OCCUPY GUY FAWKES: What does the man behind the mask think of the movement?


A demonstrator wearing a Guy Fawkes mask on the back of her head, calls for the cancellation of the Keystone XL pipeline during a rally in front of the White House on Nov. 6, 2011 — during Guy Fawkes Day weekend. (JOSHUA ROBERTS/REUTERS)

FROM HIS PEN sprung the most recognizable face in the crowd.

Wherever you see Occupiers chanting, ranting and decamping, you are likely to see his brainchild — a mustachioed symbol of protest inspired by failed revolutionary Guy Fawkes before it was disseminated by the mighty corporation that is the profiting Warner Bros.


(Alan Moore & David Lloyd / DC Entertainment / Vertigo)

The 2006 film starring Natalie Portman — and Hugo Weaving beneath V’s Guy Fawkes costuming — spawned mask giveaways for publicity. In a mere five years — thanks to such activist groups as Anonymous, which reportedly donned the look to shield its members’ identities — the mask has become both a universally recognized image and a wildly popular sales item.

And now, from Wall Street to London, it seems you can’t scan a protesting throng without seeing a Fawkes mask.

Over the Guy Fawkes Day weekend — “Remember, remember, the Fifth of November: the gunpowder treason and plot” — Comic Riffs asked Lloyd for his thoughts on the mass appropriation of his mask:

”As far as that mask is concerned, well, I'm happy it's being used as a multi-purpose banner of protest,” Lloyd tells Comic Riffs. “It's like [Alberto Korda’s] Che Guevara image on T-shirts and such that was used so often in the past as a symbol of revolutionary spirit — the difference being that while Che represented a specific political movement, the mask of V does not: It's neutral.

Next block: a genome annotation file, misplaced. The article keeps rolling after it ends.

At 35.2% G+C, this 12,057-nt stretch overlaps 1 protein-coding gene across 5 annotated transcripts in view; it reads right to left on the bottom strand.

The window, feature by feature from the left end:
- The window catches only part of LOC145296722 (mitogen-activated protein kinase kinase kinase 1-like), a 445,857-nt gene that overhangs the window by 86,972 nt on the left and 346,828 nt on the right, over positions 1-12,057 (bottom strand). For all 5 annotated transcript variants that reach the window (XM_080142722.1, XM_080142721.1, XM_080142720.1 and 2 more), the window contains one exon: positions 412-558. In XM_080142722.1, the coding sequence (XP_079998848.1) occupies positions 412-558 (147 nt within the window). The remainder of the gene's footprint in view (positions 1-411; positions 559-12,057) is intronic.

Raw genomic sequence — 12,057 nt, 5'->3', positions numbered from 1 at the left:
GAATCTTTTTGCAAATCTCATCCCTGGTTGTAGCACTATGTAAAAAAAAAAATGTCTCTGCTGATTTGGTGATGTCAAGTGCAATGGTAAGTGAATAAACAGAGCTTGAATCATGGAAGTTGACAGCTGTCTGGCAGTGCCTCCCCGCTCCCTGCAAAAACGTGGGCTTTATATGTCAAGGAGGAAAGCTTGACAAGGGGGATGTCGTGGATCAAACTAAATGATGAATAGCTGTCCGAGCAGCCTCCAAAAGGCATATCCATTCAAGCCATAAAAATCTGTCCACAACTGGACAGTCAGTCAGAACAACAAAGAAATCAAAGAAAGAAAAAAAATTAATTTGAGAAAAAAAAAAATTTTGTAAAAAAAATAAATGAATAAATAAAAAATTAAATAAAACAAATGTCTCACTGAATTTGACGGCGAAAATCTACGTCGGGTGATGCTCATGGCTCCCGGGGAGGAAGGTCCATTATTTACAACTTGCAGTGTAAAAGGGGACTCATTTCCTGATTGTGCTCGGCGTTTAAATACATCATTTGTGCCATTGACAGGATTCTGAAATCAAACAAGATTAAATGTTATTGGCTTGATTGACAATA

“It just represents opposition to any perceived tyranny,” continues Lloyd, “which is why it fits easily into being Everyman's tool of protest against oppression rather than being a calling card for a particular group.”

As for the Occupy Movement, the man behind the mask tells Comic Riffs: “I must say, the mass protests against the titanic unfairness of the way things are these days reminds me very much of [Paddy Chayevsky’s 1976 satire] ‘Network,’ that movie where the disillusioned newsman cries out: ‘I'm mad as hell and I'm not going to take this anymore!’ — and causes a ripple that spreads out into the whole city.

“This time it's across the globe.”

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Protesters wearing Guy Fawkes masks gather outside St Paul Cathedral in the city of London on October 16, 2011 as part of a global day of protests inspired by the "Occupy Wall Street" and "Indignant" movements. (BEN STANSALL/AFP/GETTY IMAGES)
Writer/artist/visual storyteller Michael Cavna is creator of the "Comic Riffs" column and graphic-novel reviewer for The Post's Book World. He relishes sharp-eyed satire in most any form.

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